Practical ecological knowledge for the temperate reader.

Turritis glabra - Tower mustard

Family: Mustard - Brassicaceae [E-flora]

"Turritis glabra is a ANNUAL/BIENNIAL growing to 0.6 m (2ft).
It is hardy to zone (UK) 7. It is in flower from May to July. The flowers are hermaphrodite (have both male and female organs) and are pollinated by Self.The plant is self-fertile.
Suitable for: light (sandy), medium (loamy) and heavy (clay) soils and prefers well-drained soil. Suitable pH: acid, neutral and basic (alkaline) soils. It can grow in full shade (deep woodland) semi-shade (light woodland) or no shade. It prefers moist soil." [PFAF]

"General: Biennial or short-lived perennial herb from a simple stem-base; stems simple or branched above, 0.3-1.2 m tall, densely stiff-hairy at base, usually glabrous above." [IFBC-E-flora]

"Notes: This taxon occurs in many native habitats but also readily colonizes roadsides and waste places. Its native status is therefore uncertain (Rollins 1993)." [IFBC-E-flora]

"Habitat / Range Moist to dry streambanks, meadows, open forests, rock outcrops, roadsides and waste places in the lowland and montane zones; common throughout BC; E to PQ and S to GA and N CA; native status uncertain, also occurs in Eurasia." [IFBC-E-flora]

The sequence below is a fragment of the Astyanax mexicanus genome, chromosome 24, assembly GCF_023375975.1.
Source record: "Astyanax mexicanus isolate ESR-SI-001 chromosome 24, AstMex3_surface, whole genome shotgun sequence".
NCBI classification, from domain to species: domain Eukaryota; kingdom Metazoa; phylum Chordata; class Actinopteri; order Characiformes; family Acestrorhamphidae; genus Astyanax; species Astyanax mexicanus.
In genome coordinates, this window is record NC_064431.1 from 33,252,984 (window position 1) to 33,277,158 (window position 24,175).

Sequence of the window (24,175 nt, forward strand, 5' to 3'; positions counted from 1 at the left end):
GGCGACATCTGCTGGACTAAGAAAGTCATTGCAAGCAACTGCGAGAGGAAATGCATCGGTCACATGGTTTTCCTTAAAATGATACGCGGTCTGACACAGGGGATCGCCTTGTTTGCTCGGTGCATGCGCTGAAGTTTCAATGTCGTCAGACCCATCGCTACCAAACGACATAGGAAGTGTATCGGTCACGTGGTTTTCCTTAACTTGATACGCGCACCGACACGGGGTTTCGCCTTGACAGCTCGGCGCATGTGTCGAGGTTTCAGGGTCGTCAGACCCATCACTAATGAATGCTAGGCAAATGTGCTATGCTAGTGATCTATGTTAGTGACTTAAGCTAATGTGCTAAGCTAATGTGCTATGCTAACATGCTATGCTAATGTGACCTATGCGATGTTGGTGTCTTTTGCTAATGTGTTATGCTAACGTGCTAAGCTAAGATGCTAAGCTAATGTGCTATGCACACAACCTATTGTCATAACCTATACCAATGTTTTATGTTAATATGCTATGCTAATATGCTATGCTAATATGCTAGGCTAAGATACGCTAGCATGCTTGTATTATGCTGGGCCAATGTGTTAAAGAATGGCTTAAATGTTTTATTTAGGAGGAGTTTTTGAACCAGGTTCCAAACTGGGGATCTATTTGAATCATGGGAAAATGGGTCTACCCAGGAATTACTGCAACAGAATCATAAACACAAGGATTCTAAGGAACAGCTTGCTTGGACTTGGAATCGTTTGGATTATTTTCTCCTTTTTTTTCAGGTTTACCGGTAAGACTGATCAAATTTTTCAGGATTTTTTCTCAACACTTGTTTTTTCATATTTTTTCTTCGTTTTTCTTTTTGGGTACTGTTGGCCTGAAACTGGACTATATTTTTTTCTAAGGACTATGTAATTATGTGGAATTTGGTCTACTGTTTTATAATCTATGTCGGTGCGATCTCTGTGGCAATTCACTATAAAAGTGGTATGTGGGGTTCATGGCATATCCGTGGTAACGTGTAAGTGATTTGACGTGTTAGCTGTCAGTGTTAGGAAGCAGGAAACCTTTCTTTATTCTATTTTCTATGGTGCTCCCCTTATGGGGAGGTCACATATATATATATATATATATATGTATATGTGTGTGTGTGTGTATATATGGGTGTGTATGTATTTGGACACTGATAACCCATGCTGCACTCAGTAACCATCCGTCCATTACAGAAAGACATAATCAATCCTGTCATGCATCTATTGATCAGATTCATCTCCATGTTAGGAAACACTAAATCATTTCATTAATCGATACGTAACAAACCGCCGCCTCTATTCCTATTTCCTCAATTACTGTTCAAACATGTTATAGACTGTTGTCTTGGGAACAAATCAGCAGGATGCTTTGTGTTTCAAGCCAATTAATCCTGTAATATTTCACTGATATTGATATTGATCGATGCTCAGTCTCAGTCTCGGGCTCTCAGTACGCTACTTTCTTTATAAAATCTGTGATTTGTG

Origin Status: Native [E-flora]

Food Use

Medicinal Use

Cultivation & Propagation
"An easily grown plant, doing well in ordinary well-drained soil[1]. It also succeeds in dry soils and on walls[K]. Suitable for the wild garden in situations similar to those in its wild habitat[200]." [PFAF]

"Seed - sow late summer in situ." [PFAF]




"Biennial (perennial herb), glaucous distally; hairs on proximal parts simple to stalked-forked or many-branched. Leaf: basal rosetted, petioled, [entire or] dentate to pinnately lobed; cauline sessile, sagittate to clasping, dentate or entire. Inflorescence: much elongated. Flower: sepals erect, base not sac-like; petals ± white (pink or purple), not clawed. Fruit: silique, dehiscent, linear, cylindric or ± 4-angled, unsegmented; stigma entire. Seed: 130–200, 2 rows per chamber, wingless or only tip winged; cotyledons face-to-face.
2 species: North America, Eurasia, northern Africa. (Latin: tower, from orientation of overlapping leaves, fruits, giving plant a pyramidal shape) [Al-Shehbaz 2005 Novon 15:519–524]" [Jepson]

Local Species


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